Rock Killer I was trying to write a hard SF novel.
And I was wondering what would have cause most people to not like science. Watching my kids grow up (who are all grown, now), I could see in them that they were little scientists. They would sit and experiment for ages learning about gravity, friction, force all during their early play. My oldest once stuck his head an a bowl and yelled. I assumed he was seeing how the sound changed when he did that. It was also hilarious to watch.
So if we're all born curious little scientists, why don't most people, it seems, like science? I have a theory:
When you were a baby you were sitting in your highchair and you accidentally drop your spoon off the edge. It falls to the floor. And you think, "wow, that's interesting." Your mother picks it up and sets it on the highchair tray again. And your little mind is thinking, "I wonder if that works on the other side of the tray." So you pick the spoon up and drop it off the other side of the tray. And sure enough, it falls to the floor. Your mother, a little bit exasperated now, picks it up and puts in on the tray.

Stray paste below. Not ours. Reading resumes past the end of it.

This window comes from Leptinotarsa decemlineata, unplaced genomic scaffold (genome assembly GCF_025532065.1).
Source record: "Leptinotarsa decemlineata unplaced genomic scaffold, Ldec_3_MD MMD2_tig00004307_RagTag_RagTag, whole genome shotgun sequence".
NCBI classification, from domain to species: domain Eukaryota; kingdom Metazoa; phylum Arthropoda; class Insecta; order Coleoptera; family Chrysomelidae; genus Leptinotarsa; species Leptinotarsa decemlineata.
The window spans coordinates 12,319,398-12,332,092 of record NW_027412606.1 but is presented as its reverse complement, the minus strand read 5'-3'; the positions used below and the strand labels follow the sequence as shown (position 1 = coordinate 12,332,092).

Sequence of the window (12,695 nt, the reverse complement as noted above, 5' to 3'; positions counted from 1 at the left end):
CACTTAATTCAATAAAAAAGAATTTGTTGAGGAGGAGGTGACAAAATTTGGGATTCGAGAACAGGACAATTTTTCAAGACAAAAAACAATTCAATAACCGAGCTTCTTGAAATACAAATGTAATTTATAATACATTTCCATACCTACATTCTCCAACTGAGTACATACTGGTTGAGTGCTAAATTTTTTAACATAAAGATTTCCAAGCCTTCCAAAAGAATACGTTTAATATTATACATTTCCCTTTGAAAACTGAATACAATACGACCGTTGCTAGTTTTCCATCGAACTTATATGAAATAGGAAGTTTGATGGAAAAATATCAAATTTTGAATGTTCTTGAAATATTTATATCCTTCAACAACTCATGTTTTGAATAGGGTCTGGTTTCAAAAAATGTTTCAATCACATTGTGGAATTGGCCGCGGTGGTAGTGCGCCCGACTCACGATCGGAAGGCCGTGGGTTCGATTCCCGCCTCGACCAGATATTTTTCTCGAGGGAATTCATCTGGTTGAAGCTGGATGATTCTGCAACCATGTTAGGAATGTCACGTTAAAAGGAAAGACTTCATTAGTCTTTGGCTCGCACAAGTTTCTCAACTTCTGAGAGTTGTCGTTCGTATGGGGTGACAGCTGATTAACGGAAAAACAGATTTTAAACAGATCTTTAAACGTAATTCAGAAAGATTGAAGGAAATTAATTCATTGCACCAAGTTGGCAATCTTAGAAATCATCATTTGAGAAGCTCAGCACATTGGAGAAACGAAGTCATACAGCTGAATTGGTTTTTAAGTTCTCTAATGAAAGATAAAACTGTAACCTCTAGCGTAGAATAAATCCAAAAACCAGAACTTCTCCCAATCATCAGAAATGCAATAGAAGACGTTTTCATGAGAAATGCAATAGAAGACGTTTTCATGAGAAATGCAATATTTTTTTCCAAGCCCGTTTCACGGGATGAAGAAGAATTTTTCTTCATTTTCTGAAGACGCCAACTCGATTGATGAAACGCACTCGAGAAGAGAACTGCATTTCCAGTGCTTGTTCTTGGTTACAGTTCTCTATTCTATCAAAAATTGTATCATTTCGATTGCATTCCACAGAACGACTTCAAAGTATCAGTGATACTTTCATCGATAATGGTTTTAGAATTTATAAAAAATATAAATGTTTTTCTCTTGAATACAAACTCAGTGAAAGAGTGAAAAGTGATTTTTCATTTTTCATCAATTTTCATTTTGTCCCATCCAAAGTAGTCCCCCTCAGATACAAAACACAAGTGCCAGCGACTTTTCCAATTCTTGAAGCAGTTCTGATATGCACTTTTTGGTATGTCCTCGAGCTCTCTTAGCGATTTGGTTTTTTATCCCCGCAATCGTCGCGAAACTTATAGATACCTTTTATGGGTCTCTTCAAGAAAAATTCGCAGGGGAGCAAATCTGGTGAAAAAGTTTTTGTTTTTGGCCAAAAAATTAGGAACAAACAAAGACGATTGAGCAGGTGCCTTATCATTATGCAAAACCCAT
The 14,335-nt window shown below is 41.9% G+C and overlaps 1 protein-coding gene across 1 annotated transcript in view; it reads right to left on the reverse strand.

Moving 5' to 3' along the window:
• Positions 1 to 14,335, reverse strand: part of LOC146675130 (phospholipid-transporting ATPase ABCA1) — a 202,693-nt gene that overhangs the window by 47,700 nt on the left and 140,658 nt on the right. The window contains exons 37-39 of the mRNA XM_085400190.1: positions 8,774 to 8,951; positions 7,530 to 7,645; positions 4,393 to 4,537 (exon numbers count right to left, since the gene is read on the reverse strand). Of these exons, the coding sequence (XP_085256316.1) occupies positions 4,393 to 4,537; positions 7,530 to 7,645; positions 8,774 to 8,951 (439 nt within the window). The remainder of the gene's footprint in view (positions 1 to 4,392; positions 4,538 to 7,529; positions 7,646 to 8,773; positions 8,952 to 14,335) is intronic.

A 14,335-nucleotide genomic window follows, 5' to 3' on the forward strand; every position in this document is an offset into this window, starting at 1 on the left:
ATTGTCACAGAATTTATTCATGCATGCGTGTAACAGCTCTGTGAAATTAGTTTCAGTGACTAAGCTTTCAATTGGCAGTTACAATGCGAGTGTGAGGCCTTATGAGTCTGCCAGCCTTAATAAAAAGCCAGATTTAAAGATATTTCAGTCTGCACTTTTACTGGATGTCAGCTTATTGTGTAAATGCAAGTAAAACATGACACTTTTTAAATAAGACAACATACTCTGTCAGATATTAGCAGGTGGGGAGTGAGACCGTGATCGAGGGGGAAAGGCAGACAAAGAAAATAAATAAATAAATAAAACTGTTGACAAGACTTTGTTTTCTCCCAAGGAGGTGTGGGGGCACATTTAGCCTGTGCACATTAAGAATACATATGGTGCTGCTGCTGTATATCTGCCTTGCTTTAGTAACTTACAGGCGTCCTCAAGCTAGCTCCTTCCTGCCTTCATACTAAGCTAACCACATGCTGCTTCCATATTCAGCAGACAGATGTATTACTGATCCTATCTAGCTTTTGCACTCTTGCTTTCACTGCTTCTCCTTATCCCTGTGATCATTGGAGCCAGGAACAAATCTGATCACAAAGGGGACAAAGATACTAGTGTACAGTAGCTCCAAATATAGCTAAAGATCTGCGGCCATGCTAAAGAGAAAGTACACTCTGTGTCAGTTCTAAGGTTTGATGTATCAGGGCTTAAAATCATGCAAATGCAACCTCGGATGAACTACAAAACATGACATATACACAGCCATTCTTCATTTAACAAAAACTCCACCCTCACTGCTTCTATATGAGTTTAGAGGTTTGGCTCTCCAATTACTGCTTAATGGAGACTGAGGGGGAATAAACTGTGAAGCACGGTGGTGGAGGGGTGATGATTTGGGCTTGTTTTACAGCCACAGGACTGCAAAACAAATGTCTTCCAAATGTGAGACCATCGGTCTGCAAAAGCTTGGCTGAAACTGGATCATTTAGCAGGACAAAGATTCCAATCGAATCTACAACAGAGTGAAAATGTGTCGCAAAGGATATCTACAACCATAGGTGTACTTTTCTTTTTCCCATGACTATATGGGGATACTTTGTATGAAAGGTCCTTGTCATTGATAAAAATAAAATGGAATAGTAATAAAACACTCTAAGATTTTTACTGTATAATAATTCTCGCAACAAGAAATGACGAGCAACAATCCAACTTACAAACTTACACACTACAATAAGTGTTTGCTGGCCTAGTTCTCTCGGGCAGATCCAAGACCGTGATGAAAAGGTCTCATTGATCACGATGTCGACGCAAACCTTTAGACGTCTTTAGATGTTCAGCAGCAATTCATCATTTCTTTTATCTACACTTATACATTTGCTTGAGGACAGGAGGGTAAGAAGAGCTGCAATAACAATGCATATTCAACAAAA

Now you're really thinking. You think you need one more data point to draw your curve. Does it do the same off the front of the tray. So you pick up the spoon and drop it off the front of the tray. And your mother picks it up, puts it on the tray, and says, "Don't do that again."
Nonplussed, you think you've got this down. But like all good scientists, you want to confirm your theory with reproducible results. So you toss the spoon and it lands with a clang on the kitchen linoleum. Pleased with your result you are shocked when your mother puts the spoon back on the tray and yells, "DON'T DO THAT AGAIN!" And you suddenly decide with one data point that science is scary and no fun.
And that's why you don't like science.